Soothsayer offers words of warning for Hong Kong leadership rivals in Year of the Rooster
Former financial secretary will have a ‘difficult time’, while Carrie Lam is advised to take a ‘softer line’ to avoid bad fortune
Hong Kong’s next leader can expect to enjoy a “largely easy” time in the Year of Rooster, according to renowned soothsayer Choi Park-lai, but he has some words of warning for the two main rivals in the chief executive election race.
“It is not good to be the messenger of bad news, but the sign is that rabbits will have a difficult time,” said Choi, referring to former financial secretary John Tsang Chun-wah, who was born in the Year of the Rabbit in 1951.
The 95-year-old master in Chinese astrology and geomancy said rabbits were tender and likeable, but according to the Chinese zodiac they are the enemies of roosters.
“But it is not the end of the world [for the rabbit],” Choi added. “Accept with grace the things to which fate binds you. Watch your step. And you will see a smoother path.”
As for former chief secretary Carrie Lam Cheng Yuet-ngor, seen as Beijing’s favourite by many, her bid will not be plain sailing. Born in the Year of Rooster in 1957, Lam is advised to take a “softer line” otherwise bad fortune may knock at the door.
“If you push too hard, it will just break,” Choi said.
The first candidate to enter the race for Hong Kong’s top job, retired judge Woo Kwok-hing, 71, is also a rooster, whose “tenderness will diminish the bad luck”, according to Choi.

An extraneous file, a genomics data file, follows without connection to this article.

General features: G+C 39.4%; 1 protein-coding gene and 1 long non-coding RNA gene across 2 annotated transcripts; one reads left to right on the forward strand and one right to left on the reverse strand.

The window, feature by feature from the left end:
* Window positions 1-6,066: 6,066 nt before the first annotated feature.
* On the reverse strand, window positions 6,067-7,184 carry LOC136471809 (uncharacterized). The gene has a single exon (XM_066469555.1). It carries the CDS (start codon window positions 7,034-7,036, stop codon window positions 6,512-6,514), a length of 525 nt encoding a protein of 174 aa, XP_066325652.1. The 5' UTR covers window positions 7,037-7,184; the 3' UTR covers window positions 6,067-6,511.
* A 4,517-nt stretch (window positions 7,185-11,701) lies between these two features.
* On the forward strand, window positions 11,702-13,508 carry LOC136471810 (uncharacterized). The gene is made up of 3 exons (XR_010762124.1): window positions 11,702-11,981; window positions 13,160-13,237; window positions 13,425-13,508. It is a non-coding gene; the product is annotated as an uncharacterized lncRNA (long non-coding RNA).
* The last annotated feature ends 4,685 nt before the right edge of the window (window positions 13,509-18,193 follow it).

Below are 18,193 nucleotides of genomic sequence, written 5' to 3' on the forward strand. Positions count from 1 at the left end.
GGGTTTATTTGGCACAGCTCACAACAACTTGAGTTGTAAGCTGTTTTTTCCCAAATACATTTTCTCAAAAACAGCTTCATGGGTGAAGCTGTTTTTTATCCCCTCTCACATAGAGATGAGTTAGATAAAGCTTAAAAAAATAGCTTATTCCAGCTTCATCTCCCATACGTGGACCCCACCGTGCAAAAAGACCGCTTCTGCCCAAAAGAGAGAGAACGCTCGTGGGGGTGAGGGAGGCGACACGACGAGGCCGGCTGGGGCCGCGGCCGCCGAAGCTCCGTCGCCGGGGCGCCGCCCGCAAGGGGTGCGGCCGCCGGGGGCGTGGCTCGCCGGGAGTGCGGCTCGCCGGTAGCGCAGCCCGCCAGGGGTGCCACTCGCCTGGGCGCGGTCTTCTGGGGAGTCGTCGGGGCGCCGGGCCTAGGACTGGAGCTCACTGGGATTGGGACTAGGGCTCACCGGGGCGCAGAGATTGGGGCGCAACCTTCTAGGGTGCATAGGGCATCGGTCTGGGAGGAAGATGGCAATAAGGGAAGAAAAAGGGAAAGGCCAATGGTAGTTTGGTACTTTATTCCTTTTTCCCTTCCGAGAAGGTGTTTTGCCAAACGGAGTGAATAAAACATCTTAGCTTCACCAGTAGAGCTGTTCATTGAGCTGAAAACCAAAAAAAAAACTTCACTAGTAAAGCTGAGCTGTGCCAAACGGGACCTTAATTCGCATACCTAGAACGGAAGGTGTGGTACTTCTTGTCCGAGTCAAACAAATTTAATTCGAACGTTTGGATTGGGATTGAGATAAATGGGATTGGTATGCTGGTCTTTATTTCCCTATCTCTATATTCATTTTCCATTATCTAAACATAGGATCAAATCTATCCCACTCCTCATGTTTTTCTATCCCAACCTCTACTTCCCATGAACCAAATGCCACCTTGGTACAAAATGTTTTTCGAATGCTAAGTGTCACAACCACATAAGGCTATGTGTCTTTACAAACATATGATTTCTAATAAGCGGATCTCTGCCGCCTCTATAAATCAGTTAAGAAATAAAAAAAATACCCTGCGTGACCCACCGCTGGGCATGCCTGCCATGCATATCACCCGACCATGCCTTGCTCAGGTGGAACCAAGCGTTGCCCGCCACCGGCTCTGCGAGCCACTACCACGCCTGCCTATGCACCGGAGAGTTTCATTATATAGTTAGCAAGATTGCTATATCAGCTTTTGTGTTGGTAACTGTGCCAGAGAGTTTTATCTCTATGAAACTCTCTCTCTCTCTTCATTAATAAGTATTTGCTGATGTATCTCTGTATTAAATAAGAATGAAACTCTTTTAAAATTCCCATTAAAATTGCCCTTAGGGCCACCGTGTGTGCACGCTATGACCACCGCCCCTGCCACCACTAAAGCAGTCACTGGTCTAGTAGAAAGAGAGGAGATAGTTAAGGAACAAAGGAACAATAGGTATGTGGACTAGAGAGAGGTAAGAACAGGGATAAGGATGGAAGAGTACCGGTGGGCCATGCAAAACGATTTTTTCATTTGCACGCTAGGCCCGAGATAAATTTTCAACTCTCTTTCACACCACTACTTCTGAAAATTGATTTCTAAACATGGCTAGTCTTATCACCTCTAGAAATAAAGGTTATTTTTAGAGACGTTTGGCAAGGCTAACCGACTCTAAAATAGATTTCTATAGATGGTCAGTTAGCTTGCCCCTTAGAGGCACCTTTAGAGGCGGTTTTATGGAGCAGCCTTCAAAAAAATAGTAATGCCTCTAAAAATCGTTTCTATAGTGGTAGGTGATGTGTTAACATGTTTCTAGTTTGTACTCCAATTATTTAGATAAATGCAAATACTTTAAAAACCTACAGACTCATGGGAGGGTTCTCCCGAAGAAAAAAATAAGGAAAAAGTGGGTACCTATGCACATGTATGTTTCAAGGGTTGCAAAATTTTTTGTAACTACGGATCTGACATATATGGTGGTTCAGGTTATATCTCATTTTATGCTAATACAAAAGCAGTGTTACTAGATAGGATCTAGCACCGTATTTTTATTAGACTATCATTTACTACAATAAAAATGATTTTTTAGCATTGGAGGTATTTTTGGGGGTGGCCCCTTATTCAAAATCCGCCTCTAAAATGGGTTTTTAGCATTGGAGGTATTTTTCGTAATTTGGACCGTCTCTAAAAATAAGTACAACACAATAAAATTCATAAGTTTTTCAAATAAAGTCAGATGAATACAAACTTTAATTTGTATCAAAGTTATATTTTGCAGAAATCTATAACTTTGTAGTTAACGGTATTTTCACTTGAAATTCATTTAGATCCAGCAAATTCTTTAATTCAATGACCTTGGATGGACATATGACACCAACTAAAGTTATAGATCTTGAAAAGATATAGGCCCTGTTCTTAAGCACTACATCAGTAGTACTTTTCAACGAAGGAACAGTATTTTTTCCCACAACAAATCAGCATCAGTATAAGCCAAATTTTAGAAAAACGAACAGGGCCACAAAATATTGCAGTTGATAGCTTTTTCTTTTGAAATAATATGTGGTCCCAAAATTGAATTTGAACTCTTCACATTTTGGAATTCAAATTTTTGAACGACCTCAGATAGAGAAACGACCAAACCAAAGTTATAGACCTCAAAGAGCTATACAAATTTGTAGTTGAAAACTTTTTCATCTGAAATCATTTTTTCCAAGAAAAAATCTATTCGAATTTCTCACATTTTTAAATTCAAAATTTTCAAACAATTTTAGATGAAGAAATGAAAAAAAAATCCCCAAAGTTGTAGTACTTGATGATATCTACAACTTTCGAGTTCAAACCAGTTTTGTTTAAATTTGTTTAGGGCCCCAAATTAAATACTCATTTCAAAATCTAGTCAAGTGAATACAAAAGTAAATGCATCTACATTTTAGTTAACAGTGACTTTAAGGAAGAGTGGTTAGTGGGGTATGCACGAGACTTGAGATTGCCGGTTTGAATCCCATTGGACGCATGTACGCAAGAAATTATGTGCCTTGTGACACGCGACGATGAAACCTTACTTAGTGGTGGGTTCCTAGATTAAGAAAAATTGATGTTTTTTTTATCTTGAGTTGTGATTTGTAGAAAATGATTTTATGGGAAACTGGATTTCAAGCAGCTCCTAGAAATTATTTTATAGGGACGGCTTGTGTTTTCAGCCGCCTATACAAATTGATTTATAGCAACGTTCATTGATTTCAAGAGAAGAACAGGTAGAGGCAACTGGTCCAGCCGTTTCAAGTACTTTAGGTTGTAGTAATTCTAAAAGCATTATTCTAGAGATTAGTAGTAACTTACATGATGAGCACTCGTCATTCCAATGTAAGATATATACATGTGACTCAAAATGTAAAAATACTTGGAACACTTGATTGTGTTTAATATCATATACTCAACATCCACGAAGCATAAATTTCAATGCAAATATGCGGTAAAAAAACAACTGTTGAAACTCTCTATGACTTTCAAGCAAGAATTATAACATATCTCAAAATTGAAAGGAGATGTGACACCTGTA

The fourth candidate, pro-establishment lawmaker Regina Ip Lau Suk-yee, who was born in the Year of the Tiger in 1950, will have “average” luck and make “some gains” while also suffering “some losses”.
“You may regard this as superstition. I am no prophet and I can’t change your fate, either. I can only point out to you a smoother path during your rainy days,” Choi said.
The astrology predicted the Occupy Central protests in 2014, and three years earlier he foretold that Henry Tang Ying-yen – then seen as Beijing’s choice for chief executive – would face “big trouble” because there were “vile people plotting against him”.
Tang eventually lost to Leung Chun-ying in the 2012 election after revelations that he had built a huge illegal basement at his home and had had extramarital affairs.
Choi also predicts that March will be an “unstable” month, with “conflicts” and “noisy disputes”. “Our chief executive election also falls in March. It seems to suggest it will be a tight race.”
“August and October will be difficult months, too. Otherwise, the rest of the year will be relatively stable. Our new chief executive can perhaps spare some time to plan Hong Kong’s development.”
Choi is the author of the Choi Gen Po Tong Chinese Almanac, which is used by many Chinese families to set dates for important events like weddings and the signing of contracts. The annual almanac was first published in the late Qing dynasty by his grandfather.
Choi inherited the family’s soothsaying knowledge and his almanac was honoured by the Guangdong government as intangible cultural heritage in 2013.
On a wall of his office hangs Chinese calligraphy written by David Akers-Jones, chief secretary of the British colonial government from 1985 to 1987. It reads “thorough knowledge of the three elements”, hailing Choi for his understanding of the elements of nature, earth, and man.
Among the rich and famous he has advised are tycoon Li Ka-shing, former chief executive Tung Chee-hwa and last Hong Kong governor Chris Patten.
As Choi’s knowledge brought him wealth and influence, he set up a charity fund – the Hong Kong Shun Lung Yan Chak Foundation – in 2006 to help needy people in the city and those in remote areas of poverty in China and Cambodia.
In recognition of his contribution to Chinese culture and charity, he was awarded the Gold Bauhinia Star medal by the Hong Kong government in 2015.